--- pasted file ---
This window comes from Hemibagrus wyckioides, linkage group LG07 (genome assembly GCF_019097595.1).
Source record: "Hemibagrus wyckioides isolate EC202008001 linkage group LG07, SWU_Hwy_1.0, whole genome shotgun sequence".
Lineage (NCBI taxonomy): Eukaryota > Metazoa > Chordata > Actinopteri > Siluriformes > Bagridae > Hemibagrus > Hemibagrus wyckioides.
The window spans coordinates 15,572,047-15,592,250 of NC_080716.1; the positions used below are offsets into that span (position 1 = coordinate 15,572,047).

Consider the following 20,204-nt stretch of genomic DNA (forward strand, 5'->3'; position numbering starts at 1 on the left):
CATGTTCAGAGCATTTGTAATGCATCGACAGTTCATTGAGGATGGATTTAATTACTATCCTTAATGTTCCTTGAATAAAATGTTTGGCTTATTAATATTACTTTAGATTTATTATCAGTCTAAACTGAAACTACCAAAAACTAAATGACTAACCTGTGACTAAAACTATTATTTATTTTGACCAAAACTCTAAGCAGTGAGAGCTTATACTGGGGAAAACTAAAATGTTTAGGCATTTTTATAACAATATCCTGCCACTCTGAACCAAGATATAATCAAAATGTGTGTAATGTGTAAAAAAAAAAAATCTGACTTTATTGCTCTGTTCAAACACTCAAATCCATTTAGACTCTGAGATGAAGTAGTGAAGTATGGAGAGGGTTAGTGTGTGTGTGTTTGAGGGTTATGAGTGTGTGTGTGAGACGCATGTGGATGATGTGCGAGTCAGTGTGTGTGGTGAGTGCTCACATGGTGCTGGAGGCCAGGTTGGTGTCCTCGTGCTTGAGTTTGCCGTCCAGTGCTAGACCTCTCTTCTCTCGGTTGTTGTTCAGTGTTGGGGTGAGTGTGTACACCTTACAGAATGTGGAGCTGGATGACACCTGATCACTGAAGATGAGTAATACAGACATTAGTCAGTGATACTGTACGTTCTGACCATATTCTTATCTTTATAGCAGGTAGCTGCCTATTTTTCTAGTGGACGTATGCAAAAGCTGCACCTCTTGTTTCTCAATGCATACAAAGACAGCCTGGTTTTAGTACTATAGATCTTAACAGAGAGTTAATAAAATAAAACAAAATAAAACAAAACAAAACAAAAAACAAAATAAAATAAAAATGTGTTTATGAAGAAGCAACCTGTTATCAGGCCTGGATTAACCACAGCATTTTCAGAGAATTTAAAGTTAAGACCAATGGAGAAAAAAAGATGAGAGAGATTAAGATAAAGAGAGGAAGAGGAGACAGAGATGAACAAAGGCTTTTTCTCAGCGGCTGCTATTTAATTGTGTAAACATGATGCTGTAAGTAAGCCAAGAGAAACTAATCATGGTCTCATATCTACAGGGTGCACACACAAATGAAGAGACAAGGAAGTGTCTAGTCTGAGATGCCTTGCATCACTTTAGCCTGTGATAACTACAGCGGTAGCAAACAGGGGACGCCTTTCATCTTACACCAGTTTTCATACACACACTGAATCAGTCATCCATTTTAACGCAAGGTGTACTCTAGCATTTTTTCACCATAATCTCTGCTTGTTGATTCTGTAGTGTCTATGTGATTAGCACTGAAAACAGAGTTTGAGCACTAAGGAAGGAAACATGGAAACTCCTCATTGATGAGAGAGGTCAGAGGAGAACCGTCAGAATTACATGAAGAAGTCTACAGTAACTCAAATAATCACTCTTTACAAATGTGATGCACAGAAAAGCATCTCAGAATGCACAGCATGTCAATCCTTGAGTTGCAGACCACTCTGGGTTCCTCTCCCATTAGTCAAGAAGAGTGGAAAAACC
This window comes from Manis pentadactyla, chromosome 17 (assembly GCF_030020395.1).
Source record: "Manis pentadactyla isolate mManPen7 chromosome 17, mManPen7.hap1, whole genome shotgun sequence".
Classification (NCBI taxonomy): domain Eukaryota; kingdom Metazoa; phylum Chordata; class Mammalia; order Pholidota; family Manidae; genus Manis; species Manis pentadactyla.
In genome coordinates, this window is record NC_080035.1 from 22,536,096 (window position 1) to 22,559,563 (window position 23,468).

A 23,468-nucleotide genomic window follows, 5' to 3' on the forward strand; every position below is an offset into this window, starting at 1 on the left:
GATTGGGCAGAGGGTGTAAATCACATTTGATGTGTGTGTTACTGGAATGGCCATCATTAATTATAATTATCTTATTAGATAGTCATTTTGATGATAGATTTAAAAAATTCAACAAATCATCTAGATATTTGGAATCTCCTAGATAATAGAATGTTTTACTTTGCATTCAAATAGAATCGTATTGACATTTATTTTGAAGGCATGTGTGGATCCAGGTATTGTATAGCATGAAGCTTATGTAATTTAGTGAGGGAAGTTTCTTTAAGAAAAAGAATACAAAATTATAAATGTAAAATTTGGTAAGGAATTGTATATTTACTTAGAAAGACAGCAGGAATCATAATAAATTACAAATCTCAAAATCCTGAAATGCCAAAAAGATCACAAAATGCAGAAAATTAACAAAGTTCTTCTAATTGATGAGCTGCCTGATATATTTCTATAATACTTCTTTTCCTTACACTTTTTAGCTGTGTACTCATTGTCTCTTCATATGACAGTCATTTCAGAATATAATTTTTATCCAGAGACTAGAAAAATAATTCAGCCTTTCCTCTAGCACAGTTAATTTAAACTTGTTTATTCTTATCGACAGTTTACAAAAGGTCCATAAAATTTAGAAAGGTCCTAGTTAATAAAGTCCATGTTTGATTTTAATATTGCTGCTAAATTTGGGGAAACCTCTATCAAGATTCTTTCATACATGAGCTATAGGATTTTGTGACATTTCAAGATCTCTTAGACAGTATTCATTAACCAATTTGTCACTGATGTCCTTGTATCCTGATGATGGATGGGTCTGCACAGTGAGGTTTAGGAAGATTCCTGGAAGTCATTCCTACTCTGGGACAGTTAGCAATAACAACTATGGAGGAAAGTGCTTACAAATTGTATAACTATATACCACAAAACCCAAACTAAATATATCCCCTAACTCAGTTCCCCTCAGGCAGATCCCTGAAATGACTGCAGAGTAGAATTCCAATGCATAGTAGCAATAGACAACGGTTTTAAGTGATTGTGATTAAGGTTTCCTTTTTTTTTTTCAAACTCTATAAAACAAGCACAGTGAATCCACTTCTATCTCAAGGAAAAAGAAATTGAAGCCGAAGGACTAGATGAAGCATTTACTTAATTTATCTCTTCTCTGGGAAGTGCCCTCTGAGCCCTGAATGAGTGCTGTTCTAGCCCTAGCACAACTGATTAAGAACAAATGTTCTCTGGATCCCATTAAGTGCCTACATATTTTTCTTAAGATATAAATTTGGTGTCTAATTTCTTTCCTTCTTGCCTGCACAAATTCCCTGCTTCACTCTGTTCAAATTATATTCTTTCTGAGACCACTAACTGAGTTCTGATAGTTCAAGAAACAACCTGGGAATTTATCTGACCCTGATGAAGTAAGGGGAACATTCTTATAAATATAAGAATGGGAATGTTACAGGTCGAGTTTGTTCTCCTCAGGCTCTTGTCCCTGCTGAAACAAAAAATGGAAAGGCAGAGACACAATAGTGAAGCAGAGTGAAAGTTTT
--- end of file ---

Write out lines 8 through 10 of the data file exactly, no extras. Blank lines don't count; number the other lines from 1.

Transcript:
Source record: "Manis pentadactyla isolate mManPen7 chromosome 17, mManPen7.hap1, whole genome shotgun sequence".
Classification (NCBI taxonomy): domain Eukaryota; kingdom Metazoa; phylum Chordata; class Mammalia; order Pholidota; family Manidae; genus Manis; species Manis pentadactyla.
In genome coordinates, this window is record NC_080035.1 from 22,536,096 (window position 1) to 22,559,563 (window position 23,468).